“Theater is a world where unpredictability so often gives way to fulfillment,” reflects Abigail C. Onwunali ’23 MFA. While pursuing a master’s degree in biomedical sciences, Onwunali realized that a career in medicine was not the right path for her. She decided instead to follow her love for performing at speech and debate competitions in high school and college. Without knowing exactly where this passion would lead, she enrolled as an acting student at David Geffen School of Drama.
“My first theater role was when I got to Yale,” she recalls. “It was a big shift from speech and debate, but one I was really excited about. I immediately felt at home.”
While at Yale, Onwunali served as the associate artistic director of the Yale Cabaret. She also wrote and performed in several original plays, including Udo, about an immigrant couple trying to create roots in their new country.
“As a Nigerian-American actor and playwright, I want to create stories built on resilience rather than trauma. Life is a hard journey but also a beautiful one. We need more stories that show how our lives can change for the better,” she says.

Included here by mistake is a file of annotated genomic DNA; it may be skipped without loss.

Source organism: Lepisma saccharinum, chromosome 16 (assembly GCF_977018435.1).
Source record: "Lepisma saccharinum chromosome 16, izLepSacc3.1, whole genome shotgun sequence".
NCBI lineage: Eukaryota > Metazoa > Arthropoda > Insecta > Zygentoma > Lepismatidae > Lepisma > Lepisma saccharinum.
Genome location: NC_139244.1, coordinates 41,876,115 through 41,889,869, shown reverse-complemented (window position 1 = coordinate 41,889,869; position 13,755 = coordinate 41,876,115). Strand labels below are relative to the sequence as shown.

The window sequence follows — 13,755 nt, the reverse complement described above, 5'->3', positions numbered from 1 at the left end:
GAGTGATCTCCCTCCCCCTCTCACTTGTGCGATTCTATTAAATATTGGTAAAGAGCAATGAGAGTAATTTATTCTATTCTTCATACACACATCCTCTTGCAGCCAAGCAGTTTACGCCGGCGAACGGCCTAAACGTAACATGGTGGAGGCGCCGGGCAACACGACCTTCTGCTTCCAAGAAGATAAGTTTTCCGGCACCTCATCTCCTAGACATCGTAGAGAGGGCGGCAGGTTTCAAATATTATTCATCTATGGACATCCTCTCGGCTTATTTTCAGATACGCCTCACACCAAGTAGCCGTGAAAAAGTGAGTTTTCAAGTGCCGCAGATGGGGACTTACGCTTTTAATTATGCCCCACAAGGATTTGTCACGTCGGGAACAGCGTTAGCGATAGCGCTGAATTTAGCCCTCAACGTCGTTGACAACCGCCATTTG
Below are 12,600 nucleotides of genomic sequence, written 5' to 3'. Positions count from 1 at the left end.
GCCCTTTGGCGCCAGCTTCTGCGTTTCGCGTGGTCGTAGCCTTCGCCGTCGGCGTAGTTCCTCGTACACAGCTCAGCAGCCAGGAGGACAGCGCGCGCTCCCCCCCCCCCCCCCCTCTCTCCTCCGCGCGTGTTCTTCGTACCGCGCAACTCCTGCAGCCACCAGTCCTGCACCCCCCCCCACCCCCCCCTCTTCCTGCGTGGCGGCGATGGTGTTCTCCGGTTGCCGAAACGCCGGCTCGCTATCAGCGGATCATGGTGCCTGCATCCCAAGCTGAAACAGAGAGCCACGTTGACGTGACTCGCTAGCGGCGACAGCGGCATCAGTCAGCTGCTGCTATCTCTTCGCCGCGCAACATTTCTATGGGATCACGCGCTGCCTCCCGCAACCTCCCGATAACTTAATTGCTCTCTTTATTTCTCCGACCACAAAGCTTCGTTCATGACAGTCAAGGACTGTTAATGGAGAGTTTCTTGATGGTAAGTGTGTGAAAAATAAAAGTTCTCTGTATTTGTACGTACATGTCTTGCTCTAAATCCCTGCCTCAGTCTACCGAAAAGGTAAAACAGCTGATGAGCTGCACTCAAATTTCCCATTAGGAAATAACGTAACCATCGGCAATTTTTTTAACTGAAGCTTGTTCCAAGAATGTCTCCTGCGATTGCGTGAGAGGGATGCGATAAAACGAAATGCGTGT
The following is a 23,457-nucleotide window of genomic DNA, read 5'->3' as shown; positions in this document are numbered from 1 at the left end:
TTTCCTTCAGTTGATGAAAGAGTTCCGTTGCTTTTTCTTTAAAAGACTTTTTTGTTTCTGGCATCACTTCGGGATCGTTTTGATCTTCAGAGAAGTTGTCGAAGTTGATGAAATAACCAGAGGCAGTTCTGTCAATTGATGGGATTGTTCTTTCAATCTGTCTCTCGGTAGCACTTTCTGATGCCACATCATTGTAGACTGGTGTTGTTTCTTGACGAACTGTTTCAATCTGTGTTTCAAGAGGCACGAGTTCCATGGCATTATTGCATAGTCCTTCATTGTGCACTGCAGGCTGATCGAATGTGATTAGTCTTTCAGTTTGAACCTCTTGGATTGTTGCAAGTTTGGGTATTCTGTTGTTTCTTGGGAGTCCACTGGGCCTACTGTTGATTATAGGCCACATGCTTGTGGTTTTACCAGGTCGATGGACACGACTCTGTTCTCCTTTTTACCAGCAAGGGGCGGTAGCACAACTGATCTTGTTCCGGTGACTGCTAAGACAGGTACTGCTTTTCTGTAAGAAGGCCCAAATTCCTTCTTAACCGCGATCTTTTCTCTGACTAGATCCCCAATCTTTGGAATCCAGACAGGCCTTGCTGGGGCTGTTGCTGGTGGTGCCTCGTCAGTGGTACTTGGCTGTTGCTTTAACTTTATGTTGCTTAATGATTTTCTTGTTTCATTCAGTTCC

Upon graduation, Onwunali was honored with two of the school’s prizes: the Pierre-André Salim Prize, which is awarded to a student whose artistry and commitment to the community have inspired their colleagues and who shows distinct promise of raising the standard of practice in the field, and the Herschel Williams Prize in Acting, which is awarded to an acting student with outstanding ability.
This fall, Onwunali moved to New York City to pursue a career on Broadway. She quickly landed an understudy role for the world premiere of Jaja’s African Hair Braiding. “I want to bring to the stage stories that show what all of us can be capable of,” Onwunali says. “The support I’ve received at Yale has given me the confidence to believe that something great is coming and to know that I’ll be ready for it.”